Australian beach houses are noteworthy for their laid back aesthetic, but Killcare House, located on the rise of a gently rolling hill in the Bouddi National Park in NSW, offers a delightful antidote to the ubiquitous minimalist genre. “Our clients wanted to create a sophisticated and unconventional beach house, whilst give it a relaxed barefoot elegance,” explains Alexandra Donohoe Church, founder and managing director of interior design firm Decus Interiors. “They were keen to marry texture, richness and references to beautiful European farm houses and chateaux, which they had visited during their travels.”
Designed by architecture practice Square Design, Decus Interiors were co-opted onto the design team once construction had begun. As the project evolved, so did their involvement, and ultimately the team took on a significant portion of the design scope which included the design evolution of the kitchen, bathrooms and joinery.
“Dan Cliff from Square Design really considered the volumes of the spaces and how light enters the home through highlight windows,” continues Alexandra. “Maintaining a sense of free-flowing space throughout was of utmost importance to a very sociable client couple who wanted an ‘un-beachy’ beach house. We endeavoured to balance the open sense with a rich, textural palette, adding cosy nooks and a few little hidden gems of space.”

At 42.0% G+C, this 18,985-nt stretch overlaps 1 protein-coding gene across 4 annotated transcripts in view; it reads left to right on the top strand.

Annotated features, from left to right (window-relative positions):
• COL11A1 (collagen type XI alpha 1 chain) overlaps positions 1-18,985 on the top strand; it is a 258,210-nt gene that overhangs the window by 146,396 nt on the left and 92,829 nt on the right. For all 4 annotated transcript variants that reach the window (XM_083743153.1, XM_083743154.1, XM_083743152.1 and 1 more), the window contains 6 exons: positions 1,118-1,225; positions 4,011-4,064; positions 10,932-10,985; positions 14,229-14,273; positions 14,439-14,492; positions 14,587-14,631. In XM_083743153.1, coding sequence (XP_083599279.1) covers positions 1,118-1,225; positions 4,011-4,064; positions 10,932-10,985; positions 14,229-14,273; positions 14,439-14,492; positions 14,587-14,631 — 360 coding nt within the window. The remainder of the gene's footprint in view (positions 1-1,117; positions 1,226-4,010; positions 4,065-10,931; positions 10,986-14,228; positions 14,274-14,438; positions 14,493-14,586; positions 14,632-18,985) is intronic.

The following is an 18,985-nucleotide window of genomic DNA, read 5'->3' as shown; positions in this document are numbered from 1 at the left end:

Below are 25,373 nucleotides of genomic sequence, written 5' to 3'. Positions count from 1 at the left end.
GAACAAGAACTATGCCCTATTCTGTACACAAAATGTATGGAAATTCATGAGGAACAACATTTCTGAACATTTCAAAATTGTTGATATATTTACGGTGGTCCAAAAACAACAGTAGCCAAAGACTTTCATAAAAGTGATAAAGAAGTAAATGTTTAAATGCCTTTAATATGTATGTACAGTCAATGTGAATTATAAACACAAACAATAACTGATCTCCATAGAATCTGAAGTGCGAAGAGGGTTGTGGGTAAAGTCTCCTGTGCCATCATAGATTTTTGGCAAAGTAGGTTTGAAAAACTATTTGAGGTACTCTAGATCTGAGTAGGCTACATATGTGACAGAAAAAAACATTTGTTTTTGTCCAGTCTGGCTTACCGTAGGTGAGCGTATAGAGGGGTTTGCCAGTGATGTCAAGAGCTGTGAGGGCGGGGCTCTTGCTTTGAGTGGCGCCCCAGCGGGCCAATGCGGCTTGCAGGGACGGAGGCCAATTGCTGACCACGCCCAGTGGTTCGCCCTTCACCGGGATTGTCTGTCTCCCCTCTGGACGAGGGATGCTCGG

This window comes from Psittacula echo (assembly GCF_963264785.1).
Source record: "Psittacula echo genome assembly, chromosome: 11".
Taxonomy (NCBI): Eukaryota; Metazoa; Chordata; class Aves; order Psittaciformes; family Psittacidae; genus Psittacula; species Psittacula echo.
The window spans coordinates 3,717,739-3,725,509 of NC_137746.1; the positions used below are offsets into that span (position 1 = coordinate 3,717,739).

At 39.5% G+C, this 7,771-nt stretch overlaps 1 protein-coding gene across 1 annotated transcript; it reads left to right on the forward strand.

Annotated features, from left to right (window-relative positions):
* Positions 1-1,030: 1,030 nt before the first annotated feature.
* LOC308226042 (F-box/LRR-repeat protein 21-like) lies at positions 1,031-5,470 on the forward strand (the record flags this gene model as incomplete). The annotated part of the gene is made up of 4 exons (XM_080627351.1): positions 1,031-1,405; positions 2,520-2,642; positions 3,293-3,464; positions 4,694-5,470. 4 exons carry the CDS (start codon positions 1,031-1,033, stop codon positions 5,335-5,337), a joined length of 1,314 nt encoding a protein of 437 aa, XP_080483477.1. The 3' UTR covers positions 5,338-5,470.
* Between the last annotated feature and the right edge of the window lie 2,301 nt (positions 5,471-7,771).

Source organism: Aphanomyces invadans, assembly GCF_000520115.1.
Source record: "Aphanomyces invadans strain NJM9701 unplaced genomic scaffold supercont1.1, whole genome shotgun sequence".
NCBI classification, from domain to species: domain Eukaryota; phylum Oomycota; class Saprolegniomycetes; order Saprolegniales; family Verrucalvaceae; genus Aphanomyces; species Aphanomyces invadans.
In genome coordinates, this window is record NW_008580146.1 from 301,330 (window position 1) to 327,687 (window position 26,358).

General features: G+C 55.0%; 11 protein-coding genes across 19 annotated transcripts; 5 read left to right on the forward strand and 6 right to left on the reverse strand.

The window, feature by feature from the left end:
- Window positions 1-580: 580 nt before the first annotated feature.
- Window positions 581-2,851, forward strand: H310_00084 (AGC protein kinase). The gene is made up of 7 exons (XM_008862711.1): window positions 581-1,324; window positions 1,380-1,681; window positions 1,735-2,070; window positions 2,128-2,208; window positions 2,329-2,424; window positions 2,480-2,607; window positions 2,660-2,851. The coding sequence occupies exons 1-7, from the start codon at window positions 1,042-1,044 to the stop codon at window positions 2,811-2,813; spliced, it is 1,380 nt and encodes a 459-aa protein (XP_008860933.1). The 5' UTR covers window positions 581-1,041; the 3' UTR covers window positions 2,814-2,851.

The result is a richly evocative interior scheme that draws in colour and texture from the surrounding natural environs. The house’s luxury factor is further amped up by a palette of lush finishes which include dark timbers, black steel paneling, marble and the integration of leather and hand blown glass. “We also deployed little details to keep a clean and uncluttered look, such as the stone upstand in the kitchen, which hides ample storage,” adds Alexandra. “This is then balanced by softer lighter elements seen in the wall colour, stone and flooring – and of course – the ample natural light.”
Standouts rooms with the modern Australian beach house include the “the bijoux powder room,” – a favourite of the designers for its “rich tones and incredible visual texture of Breccia Nera stone,” which is layered on a bespoke vanity unit. “The entry to the room is a hidden door set within the library joinery – it’s a beautiful surprise,” adds Alexandra. Another unexpected design element includes the use of custom sliding panels made from electro-plated custom bronze mesh which conceal the library adjoining the living area and all the AV equipment – further evidence of Decus Interior’s commitment to their clients’ distinctive brief and personal vision.
Ultimately, this house balances the vast, striking majesty of an exceptional geographic location with a rich interior that showcases the clients treasured vintage pieces and passion for antiques – with great sophistication.
Photography by Anson Smart
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